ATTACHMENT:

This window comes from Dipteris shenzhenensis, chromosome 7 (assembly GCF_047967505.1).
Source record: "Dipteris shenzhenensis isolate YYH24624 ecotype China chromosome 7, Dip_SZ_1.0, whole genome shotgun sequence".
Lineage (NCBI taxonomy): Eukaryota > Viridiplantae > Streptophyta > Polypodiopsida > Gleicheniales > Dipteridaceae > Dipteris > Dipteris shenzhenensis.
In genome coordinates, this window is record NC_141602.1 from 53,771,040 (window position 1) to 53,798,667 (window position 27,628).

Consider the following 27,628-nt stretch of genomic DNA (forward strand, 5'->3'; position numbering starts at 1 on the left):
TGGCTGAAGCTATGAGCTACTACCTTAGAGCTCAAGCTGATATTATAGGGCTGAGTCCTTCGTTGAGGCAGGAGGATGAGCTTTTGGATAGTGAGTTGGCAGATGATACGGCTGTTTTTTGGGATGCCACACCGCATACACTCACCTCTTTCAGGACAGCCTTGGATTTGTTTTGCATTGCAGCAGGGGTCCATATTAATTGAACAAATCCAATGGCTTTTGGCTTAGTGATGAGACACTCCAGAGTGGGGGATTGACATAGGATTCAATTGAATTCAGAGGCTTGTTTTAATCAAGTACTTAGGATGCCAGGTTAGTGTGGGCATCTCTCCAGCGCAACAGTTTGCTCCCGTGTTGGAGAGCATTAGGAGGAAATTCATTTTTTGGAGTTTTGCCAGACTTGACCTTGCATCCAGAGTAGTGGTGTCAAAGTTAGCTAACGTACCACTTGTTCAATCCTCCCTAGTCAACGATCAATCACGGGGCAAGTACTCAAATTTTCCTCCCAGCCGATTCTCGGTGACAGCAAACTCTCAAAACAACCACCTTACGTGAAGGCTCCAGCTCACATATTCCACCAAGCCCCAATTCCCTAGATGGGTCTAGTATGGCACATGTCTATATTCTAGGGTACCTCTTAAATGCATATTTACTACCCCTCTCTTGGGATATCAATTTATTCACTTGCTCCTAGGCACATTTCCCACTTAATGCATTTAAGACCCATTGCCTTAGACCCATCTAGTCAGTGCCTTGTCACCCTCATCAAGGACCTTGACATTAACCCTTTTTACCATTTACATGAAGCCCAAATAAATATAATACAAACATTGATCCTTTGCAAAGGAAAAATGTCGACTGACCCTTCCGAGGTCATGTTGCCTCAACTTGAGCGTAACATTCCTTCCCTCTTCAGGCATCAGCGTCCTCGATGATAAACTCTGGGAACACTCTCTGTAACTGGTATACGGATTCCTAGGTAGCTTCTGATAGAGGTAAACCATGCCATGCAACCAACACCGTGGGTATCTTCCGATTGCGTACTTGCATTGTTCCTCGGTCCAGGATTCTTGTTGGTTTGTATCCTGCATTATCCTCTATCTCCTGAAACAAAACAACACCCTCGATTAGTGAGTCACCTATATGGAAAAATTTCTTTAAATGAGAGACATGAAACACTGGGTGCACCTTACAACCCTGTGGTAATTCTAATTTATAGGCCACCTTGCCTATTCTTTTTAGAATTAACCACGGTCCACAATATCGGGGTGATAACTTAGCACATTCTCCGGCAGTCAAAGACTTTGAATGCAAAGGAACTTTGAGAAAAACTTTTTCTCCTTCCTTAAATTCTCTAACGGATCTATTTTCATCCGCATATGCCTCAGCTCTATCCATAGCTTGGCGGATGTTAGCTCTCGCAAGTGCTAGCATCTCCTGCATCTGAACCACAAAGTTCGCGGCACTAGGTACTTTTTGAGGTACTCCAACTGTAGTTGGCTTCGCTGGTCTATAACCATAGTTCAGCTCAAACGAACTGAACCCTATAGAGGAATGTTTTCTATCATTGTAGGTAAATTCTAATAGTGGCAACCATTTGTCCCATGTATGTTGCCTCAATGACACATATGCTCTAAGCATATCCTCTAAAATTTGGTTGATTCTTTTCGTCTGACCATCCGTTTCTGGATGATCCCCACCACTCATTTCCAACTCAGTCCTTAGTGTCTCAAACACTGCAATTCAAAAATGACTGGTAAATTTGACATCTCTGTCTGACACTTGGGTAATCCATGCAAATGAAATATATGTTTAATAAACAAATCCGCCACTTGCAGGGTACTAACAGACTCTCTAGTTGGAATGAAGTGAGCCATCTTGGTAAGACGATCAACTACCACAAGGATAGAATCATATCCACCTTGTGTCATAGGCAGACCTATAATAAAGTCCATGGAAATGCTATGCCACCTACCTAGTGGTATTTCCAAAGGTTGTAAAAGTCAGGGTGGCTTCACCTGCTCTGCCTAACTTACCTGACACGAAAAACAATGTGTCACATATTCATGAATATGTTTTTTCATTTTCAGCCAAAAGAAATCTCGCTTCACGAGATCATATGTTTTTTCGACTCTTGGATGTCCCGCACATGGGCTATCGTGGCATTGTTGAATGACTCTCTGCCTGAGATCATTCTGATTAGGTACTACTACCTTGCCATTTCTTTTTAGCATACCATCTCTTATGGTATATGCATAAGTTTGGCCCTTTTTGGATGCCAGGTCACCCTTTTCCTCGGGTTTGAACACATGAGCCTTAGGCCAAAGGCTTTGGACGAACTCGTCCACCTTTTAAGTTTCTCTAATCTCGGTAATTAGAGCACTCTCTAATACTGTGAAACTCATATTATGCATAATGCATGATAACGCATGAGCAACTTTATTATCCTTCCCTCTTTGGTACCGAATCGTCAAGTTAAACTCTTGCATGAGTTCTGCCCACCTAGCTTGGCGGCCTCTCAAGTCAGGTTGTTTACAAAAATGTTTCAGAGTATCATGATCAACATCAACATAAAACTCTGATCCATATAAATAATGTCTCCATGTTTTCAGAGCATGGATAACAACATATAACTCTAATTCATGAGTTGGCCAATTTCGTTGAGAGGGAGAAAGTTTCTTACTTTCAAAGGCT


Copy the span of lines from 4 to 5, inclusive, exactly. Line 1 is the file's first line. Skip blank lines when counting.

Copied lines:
In genome coordinates, this window is record NC_141602.1 from 53,771,040 (window position 1) to 53,798,667 (window position 27,628).

Consider the following 27,628-nt stretch of genomic DNA (forward strand, 5'->3'; position numbering starts at 1 on the left):